by Caileb Ellison
Uhhh. I woke up feeling like I didn’t get any sleep. Which of course I didn’t. I was just lying in bed when I remembered I was supposed to meet up my friends to practice on our boards. What a drag, Saturday morning and I was still worrying about schedules, and the headache I had wasn’t helping. But this should be a good day. First, I was going to go skate with my friends, and then of course there was the beach trip. I got out of bed and did my usual routine; I showered and got dressed. Our apartment wasn’t too glamorous, just two rooms, a bathroom, and a kitchen. I was just leaving as my mother descended the stairs. She was the kind of woman who could walk into a room and you could almost feel the sadness and tension melt away. She was getting on in her years but I never thought of her as old.
“Where are you off to, Milo?” She said, unusually happy.
“I was just going to the skate park.”
“Then don’t be too long, remember, we’ll be leaving at four-thirty.”
Leaving to the beach she meant. I hated the beach and she knew it, but every year she made me go, something about paying our respects. I never knew what that meant, so I listened in on one of my mother’s conversations. I’d hear snatches of her talking to someone. They’d say things like, “He won’t like this,” or “He likes sheep.” I’d thought of telling people but, “He likes sheep?,” they’d of thought I was insane.
Well, I didn’t want to keep any of my friends waiting so I grabbed my board and was off. On the way to the park I kept thinking about the beach trip and how I could make it less boring. “Well at least my friends are coming,” I thought to myself. My mother had always said no to anybody coming with us, but she’d finally made an exception after I reminded her of our spiritless attempt at “fun” last year.
I was so lost in thought that I didn’t realize I was at the park until I heard someone call my name. Three of my best friends, and they were waiting impatiently. “You sure took your time,” Cindy said. As usual she was wearing jeans, Converse high-tops, and a t-shirt with a bunch of pins and buttons from bands I hadn’t heard of. My heart did a little skip tap whenever I saw her. I hated when that happened. “Hope you brought your A-game. We’ve got two hours of practice to fill.”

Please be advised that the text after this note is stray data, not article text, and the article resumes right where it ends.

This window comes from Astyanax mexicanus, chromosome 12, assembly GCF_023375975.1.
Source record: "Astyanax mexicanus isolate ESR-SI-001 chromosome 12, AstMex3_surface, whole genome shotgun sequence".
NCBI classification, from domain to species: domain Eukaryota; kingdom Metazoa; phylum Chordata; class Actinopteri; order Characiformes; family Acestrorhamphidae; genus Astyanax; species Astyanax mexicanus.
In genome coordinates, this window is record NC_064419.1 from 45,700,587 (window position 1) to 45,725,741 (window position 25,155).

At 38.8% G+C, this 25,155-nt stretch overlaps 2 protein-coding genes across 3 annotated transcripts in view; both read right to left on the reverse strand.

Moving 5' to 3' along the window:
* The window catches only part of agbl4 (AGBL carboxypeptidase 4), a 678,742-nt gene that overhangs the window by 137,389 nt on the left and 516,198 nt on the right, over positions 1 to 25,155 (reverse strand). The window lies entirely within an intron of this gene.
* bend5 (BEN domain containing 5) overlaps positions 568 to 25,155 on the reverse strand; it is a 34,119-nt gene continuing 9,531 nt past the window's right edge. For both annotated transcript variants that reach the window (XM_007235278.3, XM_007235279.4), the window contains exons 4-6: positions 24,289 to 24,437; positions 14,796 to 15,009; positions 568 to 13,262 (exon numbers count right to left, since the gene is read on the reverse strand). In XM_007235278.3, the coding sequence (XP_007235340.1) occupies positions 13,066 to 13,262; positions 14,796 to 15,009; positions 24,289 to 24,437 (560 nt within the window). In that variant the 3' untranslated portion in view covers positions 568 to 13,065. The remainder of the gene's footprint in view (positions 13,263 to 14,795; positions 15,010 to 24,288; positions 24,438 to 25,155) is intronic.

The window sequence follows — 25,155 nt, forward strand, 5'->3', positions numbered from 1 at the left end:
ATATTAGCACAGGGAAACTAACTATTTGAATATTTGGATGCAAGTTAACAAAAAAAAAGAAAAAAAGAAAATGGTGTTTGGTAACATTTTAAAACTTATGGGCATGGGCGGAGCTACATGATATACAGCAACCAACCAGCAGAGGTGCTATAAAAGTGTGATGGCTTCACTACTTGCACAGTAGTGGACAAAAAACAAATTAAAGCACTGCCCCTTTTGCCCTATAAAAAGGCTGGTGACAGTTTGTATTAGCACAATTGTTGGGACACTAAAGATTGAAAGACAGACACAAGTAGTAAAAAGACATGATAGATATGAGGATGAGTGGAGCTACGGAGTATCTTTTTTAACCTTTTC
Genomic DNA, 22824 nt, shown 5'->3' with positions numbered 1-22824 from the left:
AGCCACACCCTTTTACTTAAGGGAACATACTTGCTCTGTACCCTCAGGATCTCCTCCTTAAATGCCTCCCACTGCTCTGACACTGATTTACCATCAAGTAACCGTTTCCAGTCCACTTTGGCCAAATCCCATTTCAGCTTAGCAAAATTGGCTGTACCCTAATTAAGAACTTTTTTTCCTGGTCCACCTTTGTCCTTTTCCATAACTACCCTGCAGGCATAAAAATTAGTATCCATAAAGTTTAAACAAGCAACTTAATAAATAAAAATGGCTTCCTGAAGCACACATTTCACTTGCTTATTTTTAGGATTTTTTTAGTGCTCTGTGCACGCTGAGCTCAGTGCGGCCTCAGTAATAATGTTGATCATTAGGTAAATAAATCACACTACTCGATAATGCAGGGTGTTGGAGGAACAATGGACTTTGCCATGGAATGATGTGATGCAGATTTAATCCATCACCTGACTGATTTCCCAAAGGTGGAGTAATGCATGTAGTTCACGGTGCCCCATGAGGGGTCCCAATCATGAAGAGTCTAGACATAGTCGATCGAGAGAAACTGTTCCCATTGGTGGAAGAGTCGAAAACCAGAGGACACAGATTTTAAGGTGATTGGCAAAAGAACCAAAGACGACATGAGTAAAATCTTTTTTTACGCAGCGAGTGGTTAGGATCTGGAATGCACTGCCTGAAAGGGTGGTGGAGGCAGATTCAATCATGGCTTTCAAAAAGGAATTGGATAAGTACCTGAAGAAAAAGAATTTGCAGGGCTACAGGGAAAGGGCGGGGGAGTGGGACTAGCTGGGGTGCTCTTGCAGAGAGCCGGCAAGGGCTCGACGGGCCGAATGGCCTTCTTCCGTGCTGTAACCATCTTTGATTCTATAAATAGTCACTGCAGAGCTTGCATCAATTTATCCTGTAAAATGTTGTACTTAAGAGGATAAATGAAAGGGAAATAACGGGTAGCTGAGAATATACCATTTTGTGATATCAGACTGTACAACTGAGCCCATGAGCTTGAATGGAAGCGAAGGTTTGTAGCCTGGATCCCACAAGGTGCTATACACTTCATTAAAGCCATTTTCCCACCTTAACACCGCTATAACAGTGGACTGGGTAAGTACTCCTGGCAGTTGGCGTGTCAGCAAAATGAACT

Angles, timing, and, launch trajectory – everything you had to learn to master the kickflip, so everything I couldn’t do. I’d put in hours of effort and finally succeeded in falling off several park structures and bruising both of my knees. After fall number ten I decided to call it quits and took a break on a bench. Not too long after, Cindy came over and sat down next to me.
“So how’s it going?” I said. Nailed it.
“It’s all right. I see you’re sporting some new bruises.”
“Hey, skating’s risky.”
And on that happy note we sat next to each other basking in the sunlight.
A minute later, Clark hobbled over. Apparently he’d fallen off his board more than a few times. Although I’d never say this, he sort of reminded me of a scarecrow. Ill-fitting clothes hanging off of a frail, almost lifeless body. He was dressed like usual denim jeans and a dark brown long-sleeved jacket.
“So we’re still on for your beach trip right? I sorta need some time away from my dad.”
“Tell me if I’m over the line but, why?”
“He’s into building model trains now, and he really wants me to be a part of it.” “That’s interesting.” Jack materialized behind me. He was wearing some tan cargo shorts and a blazer over a t-shirt. He had this annoying habit of always sneaking up on people. It was pretty cool how he did it, but it was terrible for my health. One of these days he’d scare me so bad I’d have a heart attack.
“Anyhow, trains and things aside, I ought to get home, I’ve still got to pack,” Cindy said.
“I suppose you’re right. There are a few last minute items that couldn’t hurt to go in my bag,” I told them. “So see you guys in a little while?”
“Yeah,” they all said together.
Two hours later we were ready. We’d planned to converge at my house so as to decrease hassle. My mom walked out wearing her usual camping attire, hiking boots, jeans and a warm coat.
“Are you and your friends all ready to go?” “Ready when you are, mom.” “Alright then, let’s go.” A bumpy car ride and an hour later, we were at the cabin. We went through our normal cleaning routine, shaking out the sheets, dusting out the cabinets, etc.
Just a few hours later, we were making marshmallows over a fire when my mom pulled me aside. She said to me, “You’re old enough, you need to know.”
“What? Need to know what?”
“Why we come here every year.”
“Isn’t it was just to get out of the house for a few-” BOOOOOOOM
Thunder shook our cabin. I screamed, “We got to get out o-” BOOOOOOOM
I pointed to the door and my friends understood. Jack, the speedier of the bunch, was out the door first, with Clark and Cindy right behind him. I stumbled out the door and turned around to see my mom wasn’t following me. She was talking to some sort of apparition. I yelled to her. She looked my way and I saw a flare of hate flash in her eyes. She turned and did a motion like she was opening a door. Maybe the rush of all this was messing with my head, but I saw a glowing portal appear in front of her. The apparition went through first. My mom started walking toward it. I called to her. She turned and with the next flash of lightning she was gone.